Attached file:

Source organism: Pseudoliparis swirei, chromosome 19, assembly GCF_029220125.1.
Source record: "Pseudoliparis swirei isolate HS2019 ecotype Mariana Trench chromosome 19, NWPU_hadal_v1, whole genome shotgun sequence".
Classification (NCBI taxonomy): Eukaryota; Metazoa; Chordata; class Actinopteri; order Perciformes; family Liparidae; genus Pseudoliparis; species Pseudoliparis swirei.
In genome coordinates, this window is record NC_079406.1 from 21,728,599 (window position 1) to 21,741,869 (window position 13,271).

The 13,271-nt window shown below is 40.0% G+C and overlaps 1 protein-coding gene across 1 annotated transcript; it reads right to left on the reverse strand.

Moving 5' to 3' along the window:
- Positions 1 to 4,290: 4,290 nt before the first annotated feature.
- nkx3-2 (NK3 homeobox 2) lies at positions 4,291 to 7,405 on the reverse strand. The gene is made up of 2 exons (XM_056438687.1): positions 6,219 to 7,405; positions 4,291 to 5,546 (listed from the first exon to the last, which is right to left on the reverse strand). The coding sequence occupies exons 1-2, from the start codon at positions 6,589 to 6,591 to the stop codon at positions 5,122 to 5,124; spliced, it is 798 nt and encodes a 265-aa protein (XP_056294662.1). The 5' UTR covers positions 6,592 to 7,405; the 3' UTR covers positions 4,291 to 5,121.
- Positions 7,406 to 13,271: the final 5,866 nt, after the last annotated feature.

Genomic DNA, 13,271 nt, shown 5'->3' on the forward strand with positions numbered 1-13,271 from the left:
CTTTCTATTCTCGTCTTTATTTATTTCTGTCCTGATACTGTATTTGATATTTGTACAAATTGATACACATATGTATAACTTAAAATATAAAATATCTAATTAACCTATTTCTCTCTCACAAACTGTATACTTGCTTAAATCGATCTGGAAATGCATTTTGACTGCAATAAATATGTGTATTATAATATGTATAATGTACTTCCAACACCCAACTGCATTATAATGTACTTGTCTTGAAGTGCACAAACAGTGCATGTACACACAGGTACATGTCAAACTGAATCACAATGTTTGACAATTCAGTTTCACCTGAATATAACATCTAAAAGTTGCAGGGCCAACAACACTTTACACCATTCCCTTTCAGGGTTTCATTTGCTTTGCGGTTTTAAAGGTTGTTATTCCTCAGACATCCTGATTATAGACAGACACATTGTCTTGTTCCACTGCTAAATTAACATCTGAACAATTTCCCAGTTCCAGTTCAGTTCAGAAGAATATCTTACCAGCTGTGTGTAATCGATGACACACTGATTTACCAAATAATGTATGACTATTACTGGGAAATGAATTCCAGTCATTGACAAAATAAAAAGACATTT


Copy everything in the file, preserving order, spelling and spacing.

Source organism: Pseudoliparis swirei, chromosome 19, assembly GCF_029220125.1.
Source record: "Pseudoliparis swirei isolate HS2019 ecotype Mariana Trench chromosome 19, NWPU_hadal_v1, whole genome shotgun sequence".
Classification (NCBI taxonomy): Eukaryota; Metazoa; Chordata; class Actinopteri; order Perciformes; family Liparidae; genus Pseudoliparis; species Pseudoliparis swirei.
In genome coordinates, this window is record NC_079406.1 from 21,728,599 (window position 1) to 21,741,869 (window position 13,271).

The 13,271-nt window shown below is 40.0% G+C and overlaps 1 protein-coding gene across 1 annotated transcript; it reads right to left on the reverse strand.

Moving 5' to 3' along the window:
- Positions 1 to 4,290: 4,290 nt before the first annotated feature.
- nkx3-2 (NK3 homeobox 2) lies at positions 4,291 to 7,405 on the reverse strand. The gene is made up of 2 exons (XM_056438687.1): positions 6,219 to 7,405; positions 4,291 to 5,546 (listed from the first exon to the last, which is right to left on the reverse strand). The coding sequence occupies exons 1-2, from the start codon at positions 6,589 to 6,591 to the stop codon at positions 5,122 to 5,124; spliced, it is 798 nt and encodes a 265-aa protein (XP_056294662.1). The 5' UTR covers positions 6,592 to 7,405; the 3' UTR covers positions 4,291 to 5,121.
- Positions 7,406 to 13,271: the final 5,866 nt, after the last annotated feature.

Genomic DNA, 13,271 nt, shown 5'->3' on the forward strand with positions numbered 1-13,271 from the left:
CTTTCTATTCTCGTCTTTATTTATTTCTGTCCTGATACTGTATTTGATATTTGTACAAATTGATACACATATGTATAACTTAAAATATAAAATATCTAATTAACCTATTTCTCTCTCACAAACTGTATACTTGCTTAAATCGATCTGGAAATGCATTTTGACTGCAATAAATATGTGTATTATAATATGTATAATGTACTTCCAACACCCAACTGCATTATAATGTACTTGTCTTGAAGTGCACAAACAGTGCATGTACACACAGGTACATGTCAAACTGAATCACAATGTTTGACAATTCAGTTTCACCTGAATATAACATCTAAAAGTTGCAGGGCCAACAACACTTTACACCATTCCCTTTCAGGGTTTCATTTGCTTTGCGGTTTTAAAGGTTGTTATTCCTCAGACATCCTGATTATAGACAGACACATTGTCTTGTTCCACTGCTAAATTAACATCTGAACAATTTCCCAGTTCCAGTTCAGTTCAGAAGAATATCTTACCAGCTGTGTGTAATCGATGACACACTGATTTACCAAATAATGTATGACTATTACTGGGAAATGAATTCCAGTCATTGACAAAATAAAAAGACATTT